Tesla, whether you like it or not, is regularly a trending topic in the media thanks to the rather unique character of Elon Musk, who is not afraid to tell the world what he thinks. However, Tesla might become even more part of our daily conversations in Britain as the California-based company has applied to the United Kingdom’s energy regulator for a license to generate electricity.
According to the Ofgem application, Tesla's application is “for the purpose of giving a supply to any premises or enabling a supply to be so given” in the specified area of “Great Britain, the territorial sea adjacent to Great Britain or in a Renewable Energy Zone”.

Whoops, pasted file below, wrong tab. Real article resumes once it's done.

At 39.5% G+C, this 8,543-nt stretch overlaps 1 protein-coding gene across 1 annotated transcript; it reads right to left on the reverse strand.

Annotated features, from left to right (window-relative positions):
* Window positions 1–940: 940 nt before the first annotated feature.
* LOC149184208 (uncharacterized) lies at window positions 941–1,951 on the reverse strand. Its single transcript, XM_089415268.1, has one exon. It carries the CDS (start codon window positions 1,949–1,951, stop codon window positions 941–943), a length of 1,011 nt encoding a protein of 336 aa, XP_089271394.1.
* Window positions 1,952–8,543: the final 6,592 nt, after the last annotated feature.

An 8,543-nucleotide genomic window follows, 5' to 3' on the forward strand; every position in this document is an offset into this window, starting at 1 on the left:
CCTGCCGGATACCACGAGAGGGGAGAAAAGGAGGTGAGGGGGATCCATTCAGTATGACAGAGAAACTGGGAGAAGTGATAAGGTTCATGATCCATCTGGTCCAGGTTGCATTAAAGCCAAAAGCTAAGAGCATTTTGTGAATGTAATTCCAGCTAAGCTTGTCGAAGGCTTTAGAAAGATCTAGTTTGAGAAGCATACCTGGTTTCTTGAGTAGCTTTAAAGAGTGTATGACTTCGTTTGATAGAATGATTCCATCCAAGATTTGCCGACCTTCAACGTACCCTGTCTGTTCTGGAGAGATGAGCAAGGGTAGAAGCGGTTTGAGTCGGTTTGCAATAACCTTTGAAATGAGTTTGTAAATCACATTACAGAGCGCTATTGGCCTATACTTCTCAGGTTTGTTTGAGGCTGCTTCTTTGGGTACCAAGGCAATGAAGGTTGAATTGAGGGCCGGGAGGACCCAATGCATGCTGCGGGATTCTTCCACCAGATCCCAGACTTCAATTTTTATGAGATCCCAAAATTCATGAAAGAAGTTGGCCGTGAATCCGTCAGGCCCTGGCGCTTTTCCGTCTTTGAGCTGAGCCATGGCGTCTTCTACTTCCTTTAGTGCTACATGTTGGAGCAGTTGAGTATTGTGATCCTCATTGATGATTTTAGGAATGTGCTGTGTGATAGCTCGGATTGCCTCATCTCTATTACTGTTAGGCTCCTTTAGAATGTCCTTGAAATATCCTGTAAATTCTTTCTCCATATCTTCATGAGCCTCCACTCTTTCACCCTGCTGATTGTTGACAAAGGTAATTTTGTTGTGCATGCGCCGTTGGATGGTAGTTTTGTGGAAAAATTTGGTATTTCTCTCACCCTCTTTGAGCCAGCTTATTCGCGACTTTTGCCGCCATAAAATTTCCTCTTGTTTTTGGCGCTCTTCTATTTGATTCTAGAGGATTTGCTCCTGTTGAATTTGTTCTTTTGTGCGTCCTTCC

This is not the first time that Tesla has a project to become an energy provider in a country, as it has recently built the world’s largest lithium-ion battery in 2017 in South Australia. The huge facility currently stores 100 MW of electricity. The project was created to support and give stability to the power grid to prevent blackouts. It is so powerful that it could provide enough energy to supply 30,000 homes for eight hours.
Tesla is well-known for its cutting-edge electric vehicles (EVs) but also for the production of solar and battery storage equipment.
The company has not given an explanation why it has applied for the UK license, which was signed off by Tesla’s energy products sales director, Evan Rice. But given that Tesla is already providing home battery storage systems in the UK in the shape of its Powerwall, and is also offering sign-ups for its Solar Roof tiles, WhichEV can only imagine that this new application is intended to complement and enhance these products further with a Tesla-branded grid supply.